The further you are from London, the more equal the cities are

What is inequality on an urban level?

The Work Foundation has produced a new report looking into inequality in British cities. It's a tricky subject to deal with, because urban inequality is very different in character from inequality on a national, or international, scale: for instance, the report finds that within an unequal city, people are far more concerned about "spatial inequality" – the existence of neighbourhoods with high levels of poverty – rather than what might be considered more robust measures, like wage or wealth inequality.

But there's one thing which isn't complex at all: the pattern of inequality. This graph is probably my favourite in the whole report:

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What you're seeing there is a near perfect correlation between distance from London by train, and inequality. The further away you are from the capital, the more equal your city is. Except for Scotland. Edinburgh and Glasgow each have sizeable inequality themselves, and Aberdeen – over eight hours away from London by train – has the quirks of being an oil town completely wrecking the relationship.

But there's an intermediate cause at work. It's not – obviously – that being further away from London makes your city more unequal. It is, rather, that the driver of urban inequality appears to be wealth. The most equal cities are those which are smaller, have lower average wages and are coming out of the end of years of industrial decline; the report gives Burnley and Sunderland as examples.

Not only is there the fairly strong correlation between wealth and southernness, there's also the fact that a rich city in the north is more likely to be connected to London by a direct, fast train – which increases the strength of the above correlation.

The report's authors point out that this has interesting implications for tackling urban inequality. Most policy assumes that you want to make Sunderland more like London, not the other way round. And if the trick to reducing inequality is to lower average wages and deskill the economy, then that's not particularly helpful advice.

But the really interesting question is whether you want to reduce urban inequality. The "Spirit Level" argument – that high inequality causes a number of bad outcomes – has only been shown to apply on the national level. Is there anything bad about inequality in cities on its own terms?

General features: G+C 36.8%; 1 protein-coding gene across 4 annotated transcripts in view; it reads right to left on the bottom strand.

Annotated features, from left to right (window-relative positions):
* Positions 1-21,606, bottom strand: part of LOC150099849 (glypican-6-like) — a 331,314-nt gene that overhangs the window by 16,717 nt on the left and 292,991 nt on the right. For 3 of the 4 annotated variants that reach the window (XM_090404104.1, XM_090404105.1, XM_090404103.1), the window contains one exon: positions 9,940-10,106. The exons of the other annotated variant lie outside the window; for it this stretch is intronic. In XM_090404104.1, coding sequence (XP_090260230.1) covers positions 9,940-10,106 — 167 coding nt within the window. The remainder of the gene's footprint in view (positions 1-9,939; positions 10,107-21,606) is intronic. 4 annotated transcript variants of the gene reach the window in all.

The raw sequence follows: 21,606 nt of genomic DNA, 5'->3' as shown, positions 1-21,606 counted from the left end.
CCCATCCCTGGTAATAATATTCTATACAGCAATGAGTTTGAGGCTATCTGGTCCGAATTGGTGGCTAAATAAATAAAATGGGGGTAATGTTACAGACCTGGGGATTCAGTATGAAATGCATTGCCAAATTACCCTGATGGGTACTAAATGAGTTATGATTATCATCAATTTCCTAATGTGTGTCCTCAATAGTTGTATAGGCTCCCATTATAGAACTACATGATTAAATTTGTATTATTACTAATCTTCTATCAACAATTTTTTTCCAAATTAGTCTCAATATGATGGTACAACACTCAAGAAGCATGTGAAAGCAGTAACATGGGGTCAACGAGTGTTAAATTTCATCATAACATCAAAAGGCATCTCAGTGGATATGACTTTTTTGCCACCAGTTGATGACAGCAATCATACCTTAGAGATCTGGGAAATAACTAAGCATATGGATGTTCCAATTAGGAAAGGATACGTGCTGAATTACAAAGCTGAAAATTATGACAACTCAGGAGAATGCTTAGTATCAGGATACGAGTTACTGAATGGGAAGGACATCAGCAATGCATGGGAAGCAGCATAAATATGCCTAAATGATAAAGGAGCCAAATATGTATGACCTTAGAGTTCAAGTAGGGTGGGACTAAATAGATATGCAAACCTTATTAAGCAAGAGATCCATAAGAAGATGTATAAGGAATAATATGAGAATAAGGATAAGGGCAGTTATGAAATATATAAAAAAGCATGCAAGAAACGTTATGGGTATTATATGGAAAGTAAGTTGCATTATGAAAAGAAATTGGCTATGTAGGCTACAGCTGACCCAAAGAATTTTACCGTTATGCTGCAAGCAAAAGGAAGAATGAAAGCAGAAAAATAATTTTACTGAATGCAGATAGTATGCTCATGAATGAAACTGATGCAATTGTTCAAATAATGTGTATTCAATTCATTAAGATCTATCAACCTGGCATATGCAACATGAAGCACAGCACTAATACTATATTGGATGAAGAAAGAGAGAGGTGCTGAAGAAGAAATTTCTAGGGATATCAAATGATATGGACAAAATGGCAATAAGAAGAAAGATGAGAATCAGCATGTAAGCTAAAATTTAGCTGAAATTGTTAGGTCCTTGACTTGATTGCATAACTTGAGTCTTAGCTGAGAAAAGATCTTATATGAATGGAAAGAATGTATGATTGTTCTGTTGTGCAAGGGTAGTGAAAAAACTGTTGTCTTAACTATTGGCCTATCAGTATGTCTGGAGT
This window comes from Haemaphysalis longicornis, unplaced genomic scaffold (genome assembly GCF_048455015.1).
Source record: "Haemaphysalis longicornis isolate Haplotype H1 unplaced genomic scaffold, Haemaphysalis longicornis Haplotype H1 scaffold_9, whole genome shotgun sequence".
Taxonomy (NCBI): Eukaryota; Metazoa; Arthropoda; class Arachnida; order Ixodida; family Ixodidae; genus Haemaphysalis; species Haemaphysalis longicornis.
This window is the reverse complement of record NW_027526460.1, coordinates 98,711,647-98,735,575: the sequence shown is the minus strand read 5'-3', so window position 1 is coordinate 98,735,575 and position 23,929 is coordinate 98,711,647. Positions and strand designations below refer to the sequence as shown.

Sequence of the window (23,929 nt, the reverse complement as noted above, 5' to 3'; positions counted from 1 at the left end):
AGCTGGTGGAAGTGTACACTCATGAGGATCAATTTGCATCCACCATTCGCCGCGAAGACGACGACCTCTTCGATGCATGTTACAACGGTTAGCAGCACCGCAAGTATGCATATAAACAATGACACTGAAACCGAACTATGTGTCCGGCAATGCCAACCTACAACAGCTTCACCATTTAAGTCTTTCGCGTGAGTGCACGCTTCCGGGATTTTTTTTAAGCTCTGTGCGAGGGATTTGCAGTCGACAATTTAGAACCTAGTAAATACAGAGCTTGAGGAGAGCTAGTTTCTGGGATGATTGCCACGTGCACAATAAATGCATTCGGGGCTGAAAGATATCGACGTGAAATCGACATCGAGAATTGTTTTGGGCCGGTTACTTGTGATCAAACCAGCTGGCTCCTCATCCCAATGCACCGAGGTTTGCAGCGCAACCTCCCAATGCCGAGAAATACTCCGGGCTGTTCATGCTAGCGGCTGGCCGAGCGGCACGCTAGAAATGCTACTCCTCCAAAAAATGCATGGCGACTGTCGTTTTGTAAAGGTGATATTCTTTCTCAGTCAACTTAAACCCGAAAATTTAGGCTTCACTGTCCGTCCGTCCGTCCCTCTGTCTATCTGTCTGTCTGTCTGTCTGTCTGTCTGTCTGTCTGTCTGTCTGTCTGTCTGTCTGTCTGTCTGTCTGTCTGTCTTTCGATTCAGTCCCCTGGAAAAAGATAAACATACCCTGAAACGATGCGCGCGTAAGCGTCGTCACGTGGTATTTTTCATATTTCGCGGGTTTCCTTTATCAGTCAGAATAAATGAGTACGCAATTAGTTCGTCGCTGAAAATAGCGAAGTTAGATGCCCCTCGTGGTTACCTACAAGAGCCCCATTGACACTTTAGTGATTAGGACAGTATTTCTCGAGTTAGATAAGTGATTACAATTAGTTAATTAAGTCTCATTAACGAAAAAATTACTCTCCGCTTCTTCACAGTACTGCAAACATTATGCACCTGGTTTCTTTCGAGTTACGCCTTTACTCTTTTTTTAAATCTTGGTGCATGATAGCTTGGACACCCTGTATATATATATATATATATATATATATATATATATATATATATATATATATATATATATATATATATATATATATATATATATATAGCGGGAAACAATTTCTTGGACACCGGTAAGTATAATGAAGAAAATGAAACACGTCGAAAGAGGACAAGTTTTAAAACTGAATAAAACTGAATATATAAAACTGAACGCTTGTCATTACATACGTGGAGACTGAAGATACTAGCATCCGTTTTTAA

The end result is that cities with problems with inequality would be better served focusing on the bottom end. On the national stage, where a redistributive tax system exists and where the intrinsic problems of inequality are known, it makes sense to take from the rich and give to the poor, but on the local level that's less clear. Strategies like the living wage, reducing the cost of living, and supporting low-skilled workers who want to develop their abilities are more likely to work on an urban level – and even if they don't directly reduce inequality, they're hardly bad things to have anyway.

Of course, given the standard of some politician's use of data, it's just as likely that the message drawn from this report will be "if you destroy train lines, inequality will fall". Which would be less than ideal.

Sunderland, the most equal city in Britain, in 1880. Photograph: Getty Images

Alex Hern is a technology reporter for the Guardian. He was formerly staff writer at the New Statesman. You should follow Alex on Twitter.

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Andy Burnham's full speech on attack: "Manchester is waking up to the most difficult of dawns"

"We are grieving today, but we are strong."

Following Monday night's terror attack on an Ariana Grande concert at the Manchester Arena, newly elected mayor of the city Andy Burnham, gave a speech outside Manchester Town Hall on Tuesday morning, the full text of which is below: 

After our darkest of nights, Manchester is today waking up to the most difficult of dawns. 

It’s hard to believe what has happened here in the last few hours and to put into words the shock, anger and hurt that we feel today.

These were children, young people and their families that those responsible chose to terrorise and kill.

This was an evil act. Our first thoughts are with the families of those killed and injured. And we will do whatever we can to support them.

We are grieving today, but we are strong. Today it will be business as usual as far as possible in our great city.

I want to thank the hundreds of police, fire and ambulance staff who worked throughout the night in the most difficult circumstances imaginable.

We have had messages of support from cities around the country and across the world, and we want to thank them for that.

But lastly I wanted to thank the people of Manchester. Even in the minute after the attack, they opened their doors to strangers and drove them away from danger.

They gave the best possible immediate response to those who seek to divide us and it will be that spirit of Manchester that will prevail and hold us together.

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